How Do You Know if You Have Broad Mites?
Identifying broad mites can be very difficult, as these microscopic species in the arachnid family aren’t usually detected until crop damage appears.
The first indications of broad mite damage usually occur on young leaves near the petiole. Deformed growth or dark brown spots or streaks on the leaf can be symptoms of broad mite infestation. Still, only an evaluation of the leaf with 20-40x or higher magnification will positively identify broad mite as the culprit.
What Plants Do Broad Mites Like?
The broad mite (Polyphagotarsonemus latus) is found in a wide range of host plants: cannabis, peppers, cucumber, aubergine, and many ornamental crops.
What Do Broad Mites Look Like?
Broad mites resemble most other mite species in shape but are much smaller than spider mite or predatory mite species. They are usually opaque or cream-colored and occur on the underside of leaves.
Male broad mites are smaller than females and have long legs. They are the same color as the females, with the latter having a white stripe down their back.
What Does Broad Mite Damage Look Like?
Damage caused by broad mites can look similar to that caused by viruses and could be mistaken with disease or with pesticide spray injury. It is commonly misdiagnosed in outdoor ornamental crops as growth regulator over application or damage from non-target herbicide drift. They usually prefer developing plant tissue like young leaves and flower buds. The lower leaves tend to remain unaffected while the younger receive severe damage.
Moderate infestations cause brown or bronze collapsed spots and stripes forming a fine network on the leaves. With developed hot spots, green tissue is not visible anymore. Usually, leaf veins are untouched, contrasting against the bronzed color. Harmed tissue and misshapen growth also happens on fruit, as broad mites sucking pierce and kill cells. Flowers are often discolored and deformed.
Relatively low populations can cause extensive damage.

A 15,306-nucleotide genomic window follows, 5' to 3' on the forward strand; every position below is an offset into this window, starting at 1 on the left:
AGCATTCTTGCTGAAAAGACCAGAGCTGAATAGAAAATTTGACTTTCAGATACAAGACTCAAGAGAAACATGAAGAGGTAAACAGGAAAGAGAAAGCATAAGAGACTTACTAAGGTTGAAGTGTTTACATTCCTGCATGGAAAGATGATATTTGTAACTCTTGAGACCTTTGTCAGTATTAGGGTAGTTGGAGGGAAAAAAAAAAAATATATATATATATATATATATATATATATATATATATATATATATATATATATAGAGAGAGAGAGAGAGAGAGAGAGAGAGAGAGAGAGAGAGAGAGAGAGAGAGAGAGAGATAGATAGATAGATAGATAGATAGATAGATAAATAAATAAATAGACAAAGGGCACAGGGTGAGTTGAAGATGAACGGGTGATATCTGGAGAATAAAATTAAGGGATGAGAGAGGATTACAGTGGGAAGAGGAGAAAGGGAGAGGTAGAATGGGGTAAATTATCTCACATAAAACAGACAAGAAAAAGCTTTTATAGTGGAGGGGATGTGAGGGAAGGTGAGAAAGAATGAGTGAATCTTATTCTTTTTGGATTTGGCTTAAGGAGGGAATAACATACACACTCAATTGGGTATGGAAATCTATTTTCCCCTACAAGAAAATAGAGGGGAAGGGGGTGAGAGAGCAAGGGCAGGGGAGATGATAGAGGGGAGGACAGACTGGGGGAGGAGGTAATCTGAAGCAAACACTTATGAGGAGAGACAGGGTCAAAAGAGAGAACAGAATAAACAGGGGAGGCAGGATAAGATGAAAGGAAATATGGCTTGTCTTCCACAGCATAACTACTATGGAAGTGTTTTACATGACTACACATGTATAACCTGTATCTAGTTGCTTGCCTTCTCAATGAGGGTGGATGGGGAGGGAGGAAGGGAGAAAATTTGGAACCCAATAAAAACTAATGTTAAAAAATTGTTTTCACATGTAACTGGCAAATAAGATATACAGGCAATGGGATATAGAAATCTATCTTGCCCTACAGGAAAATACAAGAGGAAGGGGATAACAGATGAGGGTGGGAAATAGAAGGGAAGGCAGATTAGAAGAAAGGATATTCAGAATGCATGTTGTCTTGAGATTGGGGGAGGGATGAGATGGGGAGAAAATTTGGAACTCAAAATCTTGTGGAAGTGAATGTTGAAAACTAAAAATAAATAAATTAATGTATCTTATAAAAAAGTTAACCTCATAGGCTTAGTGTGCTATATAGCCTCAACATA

How Do Broad Mites Spread?
Like most pests, broad mites spread by mechanical means within a crop: on tools, clothing, or plant material, they can survive in a facility that regularly cycles new plants without properly sterilizing between crops.
Broad mites can also attach themselves to other pests' legs, like whiteflies and aphids, for larger distances dispersal.
How to Prevent Broad Mites
A recommended method to prevent broad mites is to introduce its natural predators, Amblyseius californicus and Amblyseius swirskii, in advance. With a sachet introduction, they will emerge for 3-5 weeks and establish on the plant before the pest appears; the earlier predatory mites are present in the crop, the better.
As both the activity of broad mites and their reproduction rate depends on your plant's environment, always consider the ambient temperature and relative humidity to prevent them. In addition, scout regularly to be able to detect the pest presence on time to act.
Contact us for more information about release dosages.
How to Control Broad Mites?
The predatory mites Neoseiulus cucumeris and Amblyseius swirskii prey on tarsonemids and effectively control broad mites. Amblyseius californicus can also control this mite when introduced early in the growing cycle.
Also, removing affected plants or plant parts and lowering the relative humidity can contribute to the control of broad mites.
Always consider the method of choice, and its results will largely depend on the variables that are unique to your crop. If you'd like further assistance implementing an IPM program, don't hesitate to contact our customer service team.
What Kills Broad Mites in Cannabis?
Broad mite infestations can be treated in several ways:
First, you have to dispose of the part plants or plants with infected tissue to stop the spreading.
The use of insecticidal soaps and neem oil can be used when controlling this pest but is not recommended as it can come out too harsh and affect the taste and smell of your buds. Heat treatment, dunking plants in hot water, and overheating the grow space, are other methods that could harm your plants and aren’t recommended.
Biological control of broad mites using predatory mites as preventive and curative measures can help you solve the situation and avoid using pesticides and harsh chemicals in your cultivation. Broad mites natural enemies such as predatory mites A. californicus and A. swirskii actively search their prey and keep the pest under control.